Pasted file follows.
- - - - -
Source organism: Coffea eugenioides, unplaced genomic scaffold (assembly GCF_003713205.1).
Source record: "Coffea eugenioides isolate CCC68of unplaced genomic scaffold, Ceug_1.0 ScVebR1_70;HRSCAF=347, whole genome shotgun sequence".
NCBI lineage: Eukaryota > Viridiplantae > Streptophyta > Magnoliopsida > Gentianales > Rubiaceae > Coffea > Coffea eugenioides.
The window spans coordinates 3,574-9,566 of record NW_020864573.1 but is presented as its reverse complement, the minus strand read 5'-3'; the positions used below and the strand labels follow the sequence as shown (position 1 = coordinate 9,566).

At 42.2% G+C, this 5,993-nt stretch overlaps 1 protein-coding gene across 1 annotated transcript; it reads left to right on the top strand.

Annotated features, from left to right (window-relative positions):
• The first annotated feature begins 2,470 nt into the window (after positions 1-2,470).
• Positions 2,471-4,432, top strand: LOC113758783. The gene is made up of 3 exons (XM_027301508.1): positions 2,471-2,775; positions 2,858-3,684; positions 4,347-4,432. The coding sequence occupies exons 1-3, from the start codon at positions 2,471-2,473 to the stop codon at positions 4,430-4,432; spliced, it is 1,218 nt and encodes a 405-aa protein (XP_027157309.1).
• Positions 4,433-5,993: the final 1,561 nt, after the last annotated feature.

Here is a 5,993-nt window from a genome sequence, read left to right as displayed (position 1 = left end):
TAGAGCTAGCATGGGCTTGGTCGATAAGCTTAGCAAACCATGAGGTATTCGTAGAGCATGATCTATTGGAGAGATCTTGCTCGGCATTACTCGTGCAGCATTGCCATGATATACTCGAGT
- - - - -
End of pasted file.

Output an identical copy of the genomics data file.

Source organism: Coffea eugenioides, unplaced genomic scaffold (assembly GCF_003713205.1).
Source record: "Coffea eugenioides isolate CCC68of unplaced genomic scaffold, Ceug_1.0 ScVebR1_70;HRSCAF=347, whole genome shotgun sequence".
NCBI lineage: Eukaryota > Viridiplantae > Streptophyta > Magnoliopsida > Gentianales > Rubiaceae > Coffea > Coffea eugenioides.
The window spans coordinates 3,574-9,566 of record NW_020864573.1 but is presented as its reverse complement, the minus strand read 5'-3'; the positions used below and the strand labels follow the sequence as shown (position 1 = coordinate 9,566).

At 42.2% G+C, this 5,993-nt stretch overlaps 1 protein-coding gene across 1 annotated transcript; it reads left to right on the top strand.

Annotated features, from left to right (window-relative positions):
• The first annotated feature begins 2,470 nt into the window (after positions 1-2,470).
• Positions 2,471-4,432, top strand: LOC113758783. The gene is made up of 3 exons (XM_027301508.1): positions 2,471-2,775; positions 2,858-3,684; positions 4,347-4,432. The coding sequence occupies exons 1-3, from the start codon at positions 2,471-2,473 to the stop codon at positions 4,430-4,432; spliced, it is 1,218 nt and encodes a 405-aa protein (XP_027157309.1).
• Positions 4,433-5,993: the final 1,561 nt, after the last annotated feature.

Here is a 5,993-nt window from a genome sequence, read left to right as displayed (position 1 = left end):
TAGAGCTAGCATGGGCTTGGTCGATAAGCTTAGCAAACCATGAGGTATTCGTAGAGCATGATCTATTGGAGAGATCTTGCTCGGCATTACTCGTGCAGCATTGCCATGATATACTCGAGT